Pseudoscience is a loaded word and just because something is pseudoscientific does not mean it's wrong.

> And what if that mental model is fundamentally wrong?

All models are fundamentally wrong. That is what is meant by the phrase "the map is not the territory", it is only a matter of degree and scope. Building a better model of reality is a difficult and painful process which manifests as depression [0]. In many cases, it is not worth the added suffering to force someone through this process just to understand what you're telling them.

> The psychic preys upon vulnerable people seeking advice about problems in their lives

One could say the same for therapists. There are quite a lot of bad therapists, trust me. Now, I'm not saying that psychics or astrologers are comparable to therapists in terms of overall efficacy, but if people are inclined to believe in that sort of thing anyway and the advice they get helps them, then fine.

Yes, it is a problem when fraudsters take advantage of people, but that goes for literally any practice including therapists, doctors, and scientists.

[0] This is more of a pet theory based on experience than anything I can back up through study.

This is a false equivalence.

There are good therapists (and doctors, and scientists...). And the vast majority are not fraudsters.

But all psychics are bad at their job, in that they are incapable of doing what they claim to do. Every one of them is a fraudster.

> [0] This is more of a pet theory based on experience than anything I can back up through study.

I read that depression is what the mind/body does when it needs to step back and re-assess the (life) situation, because whatever it's been doing so far obviously isn't working. I wish I could link to it.

However it's important not to generalise on this idea too much. Depression is a mental illness and that means it comes in great variations, including things that are just unique or go past theory. More importantly, it is very possible that the above described process is just a secondary or tertiary factor in the grand picture.

I agree. Many people, especially men like me take a spartan view of this path of self-improvement. The person in question is in denial. Gently assuaging their fears with a slightly inaccurate, yet healthier view of things is more beneficial. When your demons are plain to see like alcoholism, you can frame progress constructively as an upward struggle against it. When your demons are lurking beneath the surface, they cannot be fought upfront. The observer might want to take them 'downstairs' to address the demons, but the affected person themselves might feel like the ground under them is crumbling while they have a noose around their necks.

A.K.A. the concept of “libertarian paternalism” from https://en.wikipedia.org/wiki/Nudge_(book).

If you know what’s good for someone (presumably in some data-driven/evidence-based objective sense), and your goal is to get them to do it, sometimes the highest-ROI path is to give them an incentive that causes them to want to do the right thing for the “wrong” reasons, i.e. reasons that convince them, but which are either outweighed or entirely contradicted by facts they don’t have, with the “real” reasons being entirely orthogonal to the ones you gave.

In other words, you want to convince them to do something within their existing model, rather than first attempting to expand their model into one compatible with being convinced by the actual reasoning.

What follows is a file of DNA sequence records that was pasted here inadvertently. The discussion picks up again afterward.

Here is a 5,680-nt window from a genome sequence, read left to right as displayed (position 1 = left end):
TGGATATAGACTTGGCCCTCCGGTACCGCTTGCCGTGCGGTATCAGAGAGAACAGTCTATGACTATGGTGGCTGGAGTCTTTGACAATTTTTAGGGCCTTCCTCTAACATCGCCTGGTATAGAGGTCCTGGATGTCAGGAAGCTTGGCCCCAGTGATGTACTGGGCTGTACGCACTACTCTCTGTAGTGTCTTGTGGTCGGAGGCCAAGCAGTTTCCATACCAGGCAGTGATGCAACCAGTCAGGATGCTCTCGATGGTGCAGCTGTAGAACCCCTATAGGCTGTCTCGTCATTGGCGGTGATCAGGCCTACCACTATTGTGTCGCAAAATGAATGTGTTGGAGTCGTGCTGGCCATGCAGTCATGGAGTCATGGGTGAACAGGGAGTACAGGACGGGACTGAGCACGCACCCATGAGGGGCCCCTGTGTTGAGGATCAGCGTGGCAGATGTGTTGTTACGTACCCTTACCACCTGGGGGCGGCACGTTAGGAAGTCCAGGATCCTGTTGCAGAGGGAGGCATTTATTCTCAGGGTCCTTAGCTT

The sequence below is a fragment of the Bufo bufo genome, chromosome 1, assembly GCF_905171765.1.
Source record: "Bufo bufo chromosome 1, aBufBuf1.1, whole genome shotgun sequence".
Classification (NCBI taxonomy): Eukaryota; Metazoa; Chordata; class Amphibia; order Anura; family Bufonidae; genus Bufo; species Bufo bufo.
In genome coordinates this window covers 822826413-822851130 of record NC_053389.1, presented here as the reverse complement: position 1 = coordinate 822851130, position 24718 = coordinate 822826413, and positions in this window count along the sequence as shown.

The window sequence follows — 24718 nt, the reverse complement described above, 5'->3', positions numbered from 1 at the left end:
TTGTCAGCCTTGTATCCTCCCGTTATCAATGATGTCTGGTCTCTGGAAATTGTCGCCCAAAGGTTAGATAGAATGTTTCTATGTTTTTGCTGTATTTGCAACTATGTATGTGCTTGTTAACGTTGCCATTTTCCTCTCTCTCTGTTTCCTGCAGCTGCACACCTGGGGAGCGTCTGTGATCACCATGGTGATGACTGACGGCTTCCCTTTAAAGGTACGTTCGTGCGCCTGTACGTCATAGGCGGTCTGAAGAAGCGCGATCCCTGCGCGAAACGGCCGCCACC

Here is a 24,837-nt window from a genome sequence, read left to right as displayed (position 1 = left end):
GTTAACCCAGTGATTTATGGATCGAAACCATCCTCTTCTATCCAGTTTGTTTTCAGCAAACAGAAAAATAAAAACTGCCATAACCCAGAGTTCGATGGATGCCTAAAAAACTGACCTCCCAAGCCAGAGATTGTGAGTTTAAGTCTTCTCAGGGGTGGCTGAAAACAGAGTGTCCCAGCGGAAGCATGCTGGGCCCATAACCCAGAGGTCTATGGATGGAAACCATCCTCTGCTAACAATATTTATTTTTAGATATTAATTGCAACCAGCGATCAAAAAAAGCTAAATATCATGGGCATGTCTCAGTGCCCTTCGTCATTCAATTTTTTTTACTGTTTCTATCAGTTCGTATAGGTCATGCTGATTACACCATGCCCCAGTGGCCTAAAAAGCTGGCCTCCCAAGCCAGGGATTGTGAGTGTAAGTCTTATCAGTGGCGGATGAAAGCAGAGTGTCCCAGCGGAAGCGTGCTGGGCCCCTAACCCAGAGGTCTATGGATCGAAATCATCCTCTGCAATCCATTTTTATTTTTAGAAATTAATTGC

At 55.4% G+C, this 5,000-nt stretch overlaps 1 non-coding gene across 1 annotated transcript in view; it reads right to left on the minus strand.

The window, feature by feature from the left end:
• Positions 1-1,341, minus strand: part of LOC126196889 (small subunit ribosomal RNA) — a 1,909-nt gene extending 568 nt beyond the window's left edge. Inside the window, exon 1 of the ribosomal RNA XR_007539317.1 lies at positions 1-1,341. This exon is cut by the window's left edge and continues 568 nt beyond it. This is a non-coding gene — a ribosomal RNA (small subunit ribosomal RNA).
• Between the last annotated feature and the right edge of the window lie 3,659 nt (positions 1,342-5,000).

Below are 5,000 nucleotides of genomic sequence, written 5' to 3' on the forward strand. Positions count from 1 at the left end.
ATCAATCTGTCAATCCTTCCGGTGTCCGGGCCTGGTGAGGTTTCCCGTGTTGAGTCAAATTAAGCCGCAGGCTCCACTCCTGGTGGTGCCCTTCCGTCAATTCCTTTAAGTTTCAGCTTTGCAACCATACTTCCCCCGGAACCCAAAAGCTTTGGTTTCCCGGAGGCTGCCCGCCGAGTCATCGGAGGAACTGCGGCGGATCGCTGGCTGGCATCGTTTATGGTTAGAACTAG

A cynic would say that's the kind of reasoning that leads to the whole "I once knew a woman who swallowed a fly..." set of scenarios...

I think this is one of the best comments in communications.

Struggling to make my point through similar scenarios your explanation hit me.

Do you have more resources so I can improve?

If you assume only balanced and benevolent people will do astrology and psychic readings, that's fine. The problem is that if you have a little bit of problem yourself, a bit of delusion, it is easy to bring down the gullible that come to you. People die of preventable disease because they listen to their psychics. An astrologist with a bunch of fervent followers can make a transition into a cult the day he or she wants to make serious money.


it's like saying gambling (or alcohol, or other vice) is just fine. most vices are fine in moderation. the problem is that some people can't moderate, and for those people the harm is quite bad.

the purveyors of such vices are absolutely knowingly taking advantage of these people will low self control. most prominently (but perhaps least acknowledged) in today's attention economy.

I hear what's your saying, but should be that their right? Right to f!#(& up their lives, because they decided it that way.

Psychics don't have the right to defraud other people.

Choices are only choices if they are enlightened. It assumes there is no manipulation on the other end, which in the current case is false.

I tend to agree with you. But the problem exposed here is relevant; Morpheus says (speaking about a fortune teller, probably not coincidentally, that there is big difference between knowing our own path and following it: here there is kind of the same problem. A trained professional is probably more qualified to understand and respond to their patients' problems, but this works only if the patients acknowledge and accept their advices. If they do not, however good, they are lost.

I believe this is an important problem in medicine (not only psychology): there is a good difference between knowing the solution for something, and convincing the patient to abide to that solution. Each of us has their own set of beliefs about where working solutions come from: professionals, the internet, fortune tellers, friends, self help books. If professionals do not have enough strength in this set, they will not work.